Panel discussions including shop owners and industry trainers and consultants sharing what they see as the benefits of implementing the concept of “lean” were held both at the 2-day Women’s Industry Network (WIN) Conference held in Chicago, and at the Society of Collision Repair Specialists (SCRS) annual meeting held in Philadelphia.
But it was other speakers and discussions at the events that helped make each unique.
Impact of industry, economic trends
About 125 women from all segments of the collision industry attended the WIN event, which included presentations on labor and employment law, dealing with workplace conflict and stress, and capitalizing on the use of customer service indexing.
Susanna Gotsch, industry analyst with CCC Information Services, kicked off the second day of the conference with a summary of insurance and broader economic trends impacting the collision industry.
The news she had to offer was mixed. On the plus side, vehicle leasing is back on the rise, accounting for about 30 percent of new car sales last year; owners of leased vehicles are more apt to have damage repaired. The number of paid claims rose slightly last year, the first increase in nearly a decade. And as widely reported earlier this year, the percentage of vehicles being declared total losses has more recently leveled off or even declined slightly after a number of years or rapid growth.
On the down side, Gotsch said, new car sales are the lowest they have been in a decade; vehicle crash avoidance technology is on the rise as automakers and regulators shift from a focus on just crashworthiness to accident prevention; and total vehicle miles driven declined last year for the first time ever.
Gotsch said unlike in the past when there were fewer vehicle makes and models and sales of more than 400,000 units of a popular model were not unusual, virtually no automaker today sells more than 100,000 of any particular model.
“So the variety of vehicles that a technician or estimator will be asked to deal with is going to grow exponentially,” Gotsch said. “Instead of seeing the same vehicle once every week, you may see that same vehicle once every two months. So the ability to stay on top of the technology and stay on top the different features of different vehicles, is going to be that much more critical.”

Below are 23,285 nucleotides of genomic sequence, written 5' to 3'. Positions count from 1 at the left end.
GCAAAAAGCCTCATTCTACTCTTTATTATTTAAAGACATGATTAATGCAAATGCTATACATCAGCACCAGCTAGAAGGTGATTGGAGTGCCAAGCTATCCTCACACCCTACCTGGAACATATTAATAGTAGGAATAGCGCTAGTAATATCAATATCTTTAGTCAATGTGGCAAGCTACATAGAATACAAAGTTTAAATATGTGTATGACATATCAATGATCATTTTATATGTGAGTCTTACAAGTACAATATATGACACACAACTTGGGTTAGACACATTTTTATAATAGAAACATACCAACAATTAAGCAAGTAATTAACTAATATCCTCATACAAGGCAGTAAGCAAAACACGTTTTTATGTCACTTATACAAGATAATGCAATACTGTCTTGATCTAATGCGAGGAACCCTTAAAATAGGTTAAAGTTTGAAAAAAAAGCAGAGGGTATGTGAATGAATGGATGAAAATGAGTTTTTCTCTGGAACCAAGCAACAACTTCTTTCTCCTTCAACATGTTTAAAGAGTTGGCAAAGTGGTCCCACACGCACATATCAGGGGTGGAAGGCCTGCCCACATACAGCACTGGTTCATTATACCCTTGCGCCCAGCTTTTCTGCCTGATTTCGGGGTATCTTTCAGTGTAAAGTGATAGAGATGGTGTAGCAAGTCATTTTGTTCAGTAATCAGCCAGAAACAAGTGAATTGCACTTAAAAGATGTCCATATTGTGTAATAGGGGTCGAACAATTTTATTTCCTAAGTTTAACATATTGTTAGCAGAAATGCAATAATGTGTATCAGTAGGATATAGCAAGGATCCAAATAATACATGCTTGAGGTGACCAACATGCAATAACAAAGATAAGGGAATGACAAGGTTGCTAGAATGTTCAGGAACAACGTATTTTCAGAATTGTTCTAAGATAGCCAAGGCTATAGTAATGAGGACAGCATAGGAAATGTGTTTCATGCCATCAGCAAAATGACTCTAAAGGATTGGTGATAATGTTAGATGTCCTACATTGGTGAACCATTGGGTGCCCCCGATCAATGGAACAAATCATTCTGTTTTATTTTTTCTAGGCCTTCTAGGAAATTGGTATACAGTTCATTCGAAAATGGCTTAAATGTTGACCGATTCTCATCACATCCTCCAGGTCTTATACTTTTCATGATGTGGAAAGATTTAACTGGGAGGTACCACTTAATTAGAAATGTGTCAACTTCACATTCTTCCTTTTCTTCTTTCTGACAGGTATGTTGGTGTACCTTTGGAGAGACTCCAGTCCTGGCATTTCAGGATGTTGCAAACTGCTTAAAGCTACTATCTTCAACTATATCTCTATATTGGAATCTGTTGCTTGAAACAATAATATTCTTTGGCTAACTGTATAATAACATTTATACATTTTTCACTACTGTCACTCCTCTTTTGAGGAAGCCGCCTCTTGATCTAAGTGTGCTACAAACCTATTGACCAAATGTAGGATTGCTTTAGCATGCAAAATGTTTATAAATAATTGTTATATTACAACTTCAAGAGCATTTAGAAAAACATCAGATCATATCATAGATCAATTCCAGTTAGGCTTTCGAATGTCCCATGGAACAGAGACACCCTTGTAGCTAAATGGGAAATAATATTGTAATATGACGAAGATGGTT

Gotsch said that although crash avoidance technology is primarily being introduced on higher-end vehicles today, it will trickle down to more and more models.
“If we look forward 10-15 years, as more of these technologies are present on vehicles on the road, the industry will probably see fewer repairs but the cost of them and the complexity of them will probably grow,” she predicted.
She said that although it varies by market, collision labor rates nationally have continued to rise by 2 to 3 percent per year. The average number of labor hours has stayed at 23 to 25 hours per appraisal.
“We have seen a pretty steady decline in OE parts usage in terms of dollars spent on parts, and a pretty steady increase in alternative parts, whether recycled, aftermarket or remanufactured,” she said. “In 2007, about 69 percent of dollars spent on parts were for (new) OEM (parts).”
Role of insurance regulators
Although the state insurance department representative who spoke at the SCRS event in Philadelphia was from Pennsylvania, much of the discussion may offer insights to those in other states trying to interact with their own state’s regulators.